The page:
WHEN you are thinking about selling your home, the idea of not paying fees to an agent could seem like a good way to save some money. Many who consider selling their home themselves reason that nobody is more motivated to sell the property than they are. They also suggest that they know the property better than the agent and are the best equipped to answer potential buyers’ questions. So what do you need an agent for? I’m glad you asked!When you sell your property, you are in charge of everything, says Townsville REIQ zone chair Damien Keyes.“That means everything. And even if you’re the kind of person who is really organised, this doesn’t mean you’re the kind of person with plenty of time on your hands to do all the jobs that need doing,” he said. “The list of tasks is extensive. For example, have you booked the photographer, videographer or organised the floorplans?“Do you know how to book the ads in the newspaper or online? Do you know the best package to buy?“When preparing the home for sale — do you know where the best place is to focus your attention for any small renovations or repairs to the home? What are the popular features that are selling homes faster in your suburb?”The reality is that there are myriad decisions that an agent will make as part of the selling process. More from news01:21Buyer demand explodes in Townsville’s 2019 flood-affected suburbs12 Sep 202001:21‘Giant surge’ in new home sales lifts Townsville property market10 Sep 2020They’ll understand the market better than most because that’s where they operate every day. It’s easy to make a mistake when you’re navigating a completely foreign situation.“Think carefully before you choose to sell your property yourself,” Mr Keyes said. “If you do choose to forego the expertise of an agent, at least make sure you have a legal expert or a legal practitioner on hand who can help with the legal issues.”
Newsroom GuidelinesNews TipsContact UsReport an Error “Tomorrow, I think, we’ll take a better look and go from there,” he said.The biggest concern was Paul. He has easily been the best player on the team this season, and was having a fine series. Griffin said he spoke with Paul before Paul left Moda Center.“Yeah, I talked to him,” Griffin said. “I mean, he’s clearly disappointed, upset. But there’s nothing you can do. You try to tell a guy like that, you know, ‘It’s OK, we got you and it’s going to be OK,’ but he’s a competitor and he wants to play, so it’s tough.“It’s not easy dealing with injuries, especially this time of the year, so as his teammates we’ll always have his back and we’ll go from there.”Sixth-man Jamal Crawford spoke in soft tones when assessing the loss of Paul.“Major, major blow,” he said. “I just feel bad for him personally because I know how much he puts into the game and how much he gives himself to the team. We get Blake back,lose Chris. Tough, tough deal.”Griffin missed 45 consecutive games with the quad injury, a fractured right hand and four-game suspension before playing in five of the final seven regular-season games.J.J. Redick dealing with heelJ.J. Redick sat courtside at Moda Center at the morning shootaround.“I just stayed off my feet yesterday,” the Clippers’ shooting guard told reporters.He hasn’t been able to do much between games of late because of a bruised left heel sustained April 12 against Memphis in the second-to-last regular-season game. He had played all three games of this first-round playoff series, and was in the lineup again Monday. He is not himself, though.“It was probably the only time all year that I’ve ever felt tired in a game,” he said, referring to his sub par Game 3 performance that saw him score just five points on 2 of 10 shooting in the Clippers’ 96-88 loss.Redick somehow scored 17 points in each of the first two games of this series on a combined 15 of 27 shooting. But there were times in Game 3 where one could see he was favoring the heel.Redick knows there is nothing he can really do about it for now.“I mean, look, this is something I’m going to have to deal with as long as we’re playing in the playoffs,” he said. “It’s not going to go away.”It might if Redick begged out of playing. Known for his toughness, Redick is not likely to do that.“I think the easiest way to describe it is if I could have two weeks to just lay in bed, I think it would heal,” he said. “Unfortunately, I have to walk to and from things and in a basketball game it requires quite a bit of cutting, planting and stopping, and those things all aggravate it. So every time you play, it doesn’t get better.”Fortunately for Redick, he doesn’t feel it with every step he takes.“Sometimes you get lucky and there’s a plant that’s not on the spot,” he said.Redick had another poor game Monday, scoring just eight points on 3 of 13 shooting.DeAndre Jordan’s poor lineDeAndre Jordan made only 35.2 percent (12 of 34) of his free throws during the first three games. The poor free-throw-shooting Jordan has admitted in the past that sometimes it becomes psychological. Considering he shot just 43 percent this season and has shot 42.1 percent over his seven-year career, that’s understandable.Coach Doc Rivers said at the shootaround he isn’t sure if that’s happening now.“I don’t know if it’s in his head or not,” he said. “But I keep saying for him, every game is individual. You’ve seen games down the stretch he’ll make four in a row, where he’s missed nine straight. I wish I had a crystal ball because I literally don’t know going into the game. One thing I do like, he’s still working on them, he’s watching film of his free throws.“I mean, he’s doing all the preparation that a good free-throw shooter would do – actually, a good free-throw shooter wouldn’t do because you wouldn’t have to, you know, when you think about it. But he’s doing all the right stuff and for me that’s all I can ask as a coach is that he prepares and (does) the right thing.”Jordan said this is not in the front of his mind.“No, I mean, I’m fine. It was only tough because we lost, you know what I mean?” he said of the Clippers’ 96-88 Game 3 loss in which he shot just 3 of 10 from the line. “If we would have won, it wouldn’t have been a problem.”National team in L.A.Team USA’s national team will play five domestic exhibition games as a prelude to the 2016 Rio Games this summer. One of them will be July 24 against China at Staples Center. Blake Griffin and DeAndre Jordan of the Clippers are among the finalists vying for a roster spot. Chris Paul was, but he pulled out. PORTLAND >> To say Clippers coach Doc Rivers and his players were bummed out following Monday’s 98-84 Game 4 loss to the Portland Trail Blazers at Moda Center, would be putting it mildly.Not only did the Trail Blazers tie the series 2-2 with Game 5 on Wednesday night at Staples Center, the Clippers lost Chris Paul – probably for the series and the season – when Paul sustained a fracture of the third metacarpal in his right hand during the third quarter.It happened when Paul was guarding Portland’s Gerald Henderson.“Well, I didn’t see the play, I just know he fractured his hand,” Rivers said, glumly. “He’s going to get it evaluated tomorrow, but it obviously doesn’t look very good for him.” That’s not all. Blake Griffin’s partially torn quad tendon is acting up again, and he wasn’t able to play down the stretch. “It doesn’t look great for him, either,” Rivers said. “We’ll see about it tomorrow.”He said Griffin felt it when he planted on the leg.“We’re not sure with Blake yet,” Rivers said. “I would say 50-50 on the next game with him. I expect him to be back, but we don’t know that yet. So I don’t want to say much.”Griffin was asked post-game if he thinks he’ll play Wednesday.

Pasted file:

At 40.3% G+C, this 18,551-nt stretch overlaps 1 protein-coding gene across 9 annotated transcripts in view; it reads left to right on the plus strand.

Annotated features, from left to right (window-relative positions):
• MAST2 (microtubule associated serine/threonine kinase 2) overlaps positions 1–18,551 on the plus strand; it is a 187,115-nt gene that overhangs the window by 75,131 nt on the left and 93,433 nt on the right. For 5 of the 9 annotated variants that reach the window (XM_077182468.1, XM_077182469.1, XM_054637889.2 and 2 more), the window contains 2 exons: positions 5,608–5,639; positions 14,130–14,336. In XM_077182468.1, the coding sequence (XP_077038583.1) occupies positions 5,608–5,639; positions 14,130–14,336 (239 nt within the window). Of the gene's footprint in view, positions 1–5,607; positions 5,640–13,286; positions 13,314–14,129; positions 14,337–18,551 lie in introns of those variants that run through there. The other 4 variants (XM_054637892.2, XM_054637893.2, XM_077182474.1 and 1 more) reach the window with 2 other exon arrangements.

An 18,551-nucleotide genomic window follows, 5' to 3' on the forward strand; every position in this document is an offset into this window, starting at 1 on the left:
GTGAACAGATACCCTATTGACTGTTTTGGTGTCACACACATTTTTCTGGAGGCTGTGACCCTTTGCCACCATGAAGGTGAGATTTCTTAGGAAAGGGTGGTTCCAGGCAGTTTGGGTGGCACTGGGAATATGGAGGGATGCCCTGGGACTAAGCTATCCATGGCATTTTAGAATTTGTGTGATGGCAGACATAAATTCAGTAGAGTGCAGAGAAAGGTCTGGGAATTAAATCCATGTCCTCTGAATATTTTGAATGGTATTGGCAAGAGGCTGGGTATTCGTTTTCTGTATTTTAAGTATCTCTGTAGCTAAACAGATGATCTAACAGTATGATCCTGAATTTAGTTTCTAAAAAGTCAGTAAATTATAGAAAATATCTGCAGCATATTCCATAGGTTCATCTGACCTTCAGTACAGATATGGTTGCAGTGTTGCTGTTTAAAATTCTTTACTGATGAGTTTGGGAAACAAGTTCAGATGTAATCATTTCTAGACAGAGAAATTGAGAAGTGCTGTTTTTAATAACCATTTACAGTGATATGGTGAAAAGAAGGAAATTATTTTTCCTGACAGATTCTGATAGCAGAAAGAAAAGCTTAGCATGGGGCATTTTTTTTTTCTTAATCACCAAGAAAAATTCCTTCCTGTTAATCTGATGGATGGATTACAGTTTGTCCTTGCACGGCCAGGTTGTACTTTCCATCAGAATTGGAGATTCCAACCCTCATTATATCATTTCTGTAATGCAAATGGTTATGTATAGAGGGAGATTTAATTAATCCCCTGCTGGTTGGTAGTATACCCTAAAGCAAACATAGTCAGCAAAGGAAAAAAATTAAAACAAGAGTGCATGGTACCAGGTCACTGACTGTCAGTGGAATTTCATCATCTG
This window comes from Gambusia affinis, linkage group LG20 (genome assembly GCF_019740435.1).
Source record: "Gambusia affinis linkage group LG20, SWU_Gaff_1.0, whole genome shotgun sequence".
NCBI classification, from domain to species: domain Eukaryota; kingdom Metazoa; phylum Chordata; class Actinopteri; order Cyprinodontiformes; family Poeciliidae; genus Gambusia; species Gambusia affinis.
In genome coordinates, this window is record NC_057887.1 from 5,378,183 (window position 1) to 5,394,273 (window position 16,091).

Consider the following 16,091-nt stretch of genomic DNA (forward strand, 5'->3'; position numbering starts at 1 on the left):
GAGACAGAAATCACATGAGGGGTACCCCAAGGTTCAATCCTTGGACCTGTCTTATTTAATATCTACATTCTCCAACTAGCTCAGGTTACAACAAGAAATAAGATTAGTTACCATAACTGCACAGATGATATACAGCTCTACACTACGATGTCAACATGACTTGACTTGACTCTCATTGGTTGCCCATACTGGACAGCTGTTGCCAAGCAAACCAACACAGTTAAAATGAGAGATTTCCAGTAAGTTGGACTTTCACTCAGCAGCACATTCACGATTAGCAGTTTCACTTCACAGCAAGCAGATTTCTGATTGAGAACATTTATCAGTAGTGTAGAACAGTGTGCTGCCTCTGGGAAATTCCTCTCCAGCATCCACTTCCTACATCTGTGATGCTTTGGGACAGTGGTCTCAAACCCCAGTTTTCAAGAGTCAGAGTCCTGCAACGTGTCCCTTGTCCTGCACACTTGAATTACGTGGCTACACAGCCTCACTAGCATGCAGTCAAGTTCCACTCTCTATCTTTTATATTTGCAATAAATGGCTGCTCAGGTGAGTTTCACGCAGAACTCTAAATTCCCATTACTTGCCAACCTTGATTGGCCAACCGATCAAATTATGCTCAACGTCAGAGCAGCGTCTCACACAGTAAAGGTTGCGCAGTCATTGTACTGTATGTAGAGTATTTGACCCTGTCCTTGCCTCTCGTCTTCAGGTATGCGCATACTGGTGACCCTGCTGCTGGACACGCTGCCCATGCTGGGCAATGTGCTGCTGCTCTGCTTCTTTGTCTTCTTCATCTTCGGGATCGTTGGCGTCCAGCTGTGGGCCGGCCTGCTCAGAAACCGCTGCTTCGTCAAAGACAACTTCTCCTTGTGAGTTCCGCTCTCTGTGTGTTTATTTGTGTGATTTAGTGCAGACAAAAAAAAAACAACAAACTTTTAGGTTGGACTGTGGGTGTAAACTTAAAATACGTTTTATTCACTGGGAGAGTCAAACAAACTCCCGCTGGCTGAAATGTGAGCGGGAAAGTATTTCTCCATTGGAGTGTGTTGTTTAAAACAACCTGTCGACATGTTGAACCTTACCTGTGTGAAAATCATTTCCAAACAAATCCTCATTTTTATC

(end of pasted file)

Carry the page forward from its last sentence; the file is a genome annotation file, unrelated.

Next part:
Listen back to “The Midday Report” from Thursday August 8th